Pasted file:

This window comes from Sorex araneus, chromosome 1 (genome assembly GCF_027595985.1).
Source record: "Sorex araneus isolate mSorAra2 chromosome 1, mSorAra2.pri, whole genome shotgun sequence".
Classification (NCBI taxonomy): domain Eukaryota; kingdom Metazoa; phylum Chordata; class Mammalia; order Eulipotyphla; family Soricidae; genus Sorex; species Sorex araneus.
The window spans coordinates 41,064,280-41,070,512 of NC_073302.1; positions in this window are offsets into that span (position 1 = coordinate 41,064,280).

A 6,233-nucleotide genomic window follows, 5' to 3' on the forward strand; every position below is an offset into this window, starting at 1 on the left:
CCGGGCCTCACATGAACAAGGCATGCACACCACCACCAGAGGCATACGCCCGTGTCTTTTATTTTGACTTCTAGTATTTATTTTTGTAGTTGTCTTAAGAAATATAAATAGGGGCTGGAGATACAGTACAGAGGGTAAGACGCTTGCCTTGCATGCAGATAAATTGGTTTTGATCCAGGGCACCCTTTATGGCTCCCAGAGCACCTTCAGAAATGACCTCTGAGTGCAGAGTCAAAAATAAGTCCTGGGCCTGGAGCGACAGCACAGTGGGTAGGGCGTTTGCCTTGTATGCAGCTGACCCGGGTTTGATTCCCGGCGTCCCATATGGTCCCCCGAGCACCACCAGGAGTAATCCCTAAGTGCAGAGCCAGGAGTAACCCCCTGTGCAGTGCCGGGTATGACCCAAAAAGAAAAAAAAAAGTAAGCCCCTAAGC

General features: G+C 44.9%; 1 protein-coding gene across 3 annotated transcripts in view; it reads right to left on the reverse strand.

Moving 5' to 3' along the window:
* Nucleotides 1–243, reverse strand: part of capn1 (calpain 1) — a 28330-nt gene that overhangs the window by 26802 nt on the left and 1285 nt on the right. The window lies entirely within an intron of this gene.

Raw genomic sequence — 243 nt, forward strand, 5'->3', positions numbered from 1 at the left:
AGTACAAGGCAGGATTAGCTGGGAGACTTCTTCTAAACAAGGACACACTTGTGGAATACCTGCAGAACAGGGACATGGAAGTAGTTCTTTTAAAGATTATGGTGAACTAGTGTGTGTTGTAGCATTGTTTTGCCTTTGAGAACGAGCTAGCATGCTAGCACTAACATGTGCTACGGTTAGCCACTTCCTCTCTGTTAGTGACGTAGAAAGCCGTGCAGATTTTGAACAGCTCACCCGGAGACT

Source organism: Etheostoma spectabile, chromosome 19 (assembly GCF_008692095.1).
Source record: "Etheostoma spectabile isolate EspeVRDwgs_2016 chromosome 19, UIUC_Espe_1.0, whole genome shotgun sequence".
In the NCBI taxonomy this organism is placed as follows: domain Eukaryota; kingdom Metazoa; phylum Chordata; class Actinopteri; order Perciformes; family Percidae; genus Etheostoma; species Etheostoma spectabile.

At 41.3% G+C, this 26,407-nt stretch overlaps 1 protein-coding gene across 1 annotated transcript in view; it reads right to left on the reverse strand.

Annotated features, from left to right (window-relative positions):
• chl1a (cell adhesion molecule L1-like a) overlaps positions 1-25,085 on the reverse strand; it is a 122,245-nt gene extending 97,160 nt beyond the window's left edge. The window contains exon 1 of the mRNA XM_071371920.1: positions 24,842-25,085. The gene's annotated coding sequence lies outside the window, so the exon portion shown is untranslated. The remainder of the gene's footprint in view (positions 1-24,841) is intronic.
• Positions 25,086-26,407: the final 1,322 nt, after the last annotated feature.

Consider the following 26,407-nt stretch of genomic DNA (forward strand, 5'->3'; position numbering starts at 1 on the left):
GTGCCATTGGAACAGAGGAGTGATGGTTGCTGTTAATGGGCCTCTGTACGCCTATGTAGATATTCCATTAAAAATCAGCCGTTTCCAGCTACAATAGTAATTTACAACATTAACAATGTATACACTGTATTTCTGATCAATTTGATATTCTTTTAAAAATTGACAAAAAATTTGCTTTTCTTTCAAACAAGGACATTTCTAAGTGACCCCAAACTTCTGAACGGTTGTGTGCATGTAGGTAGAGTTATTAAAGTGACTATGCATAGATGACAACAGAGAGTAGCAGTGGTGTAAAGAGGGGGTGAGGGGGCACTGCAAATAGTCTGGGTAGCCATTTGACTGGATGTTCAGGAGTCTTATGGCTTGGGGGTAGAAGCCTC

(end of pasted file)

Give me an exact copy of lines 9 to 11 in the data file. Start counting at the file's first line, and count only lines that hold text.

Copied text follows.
* Nucleotides 1–243, reverse strand: part of capn1 (calpain 1) — a 28330-nt gene that overhangs the window by 26802 nt on the left and 1285 nt on the right. The window lies entirely within an intron of this gene.

Raw genomic sequence — 243 nt, forward strand, 5'->3', positions numbered from 1 at the left:
AGTACAAGGCAGGATTAGCTGGGAGACTTCTTCTAAACAAGGACACACTTGTGGAATACCTGCAGAACAGGGACATGGAAGTAGTTCTTTTAAAGATTATGGTGAACTAGTGTGTGTTGTAGCATTGTTTTGCCTTTGAGAACGAGCTAGCATGCTAGCACTAACATGTGCTACGGTTAGCCACTTCCTCTCTGTTAGTGACGTAGAAAGCCGTGCAGATTTTGAACAGCTCACCCGGAGACT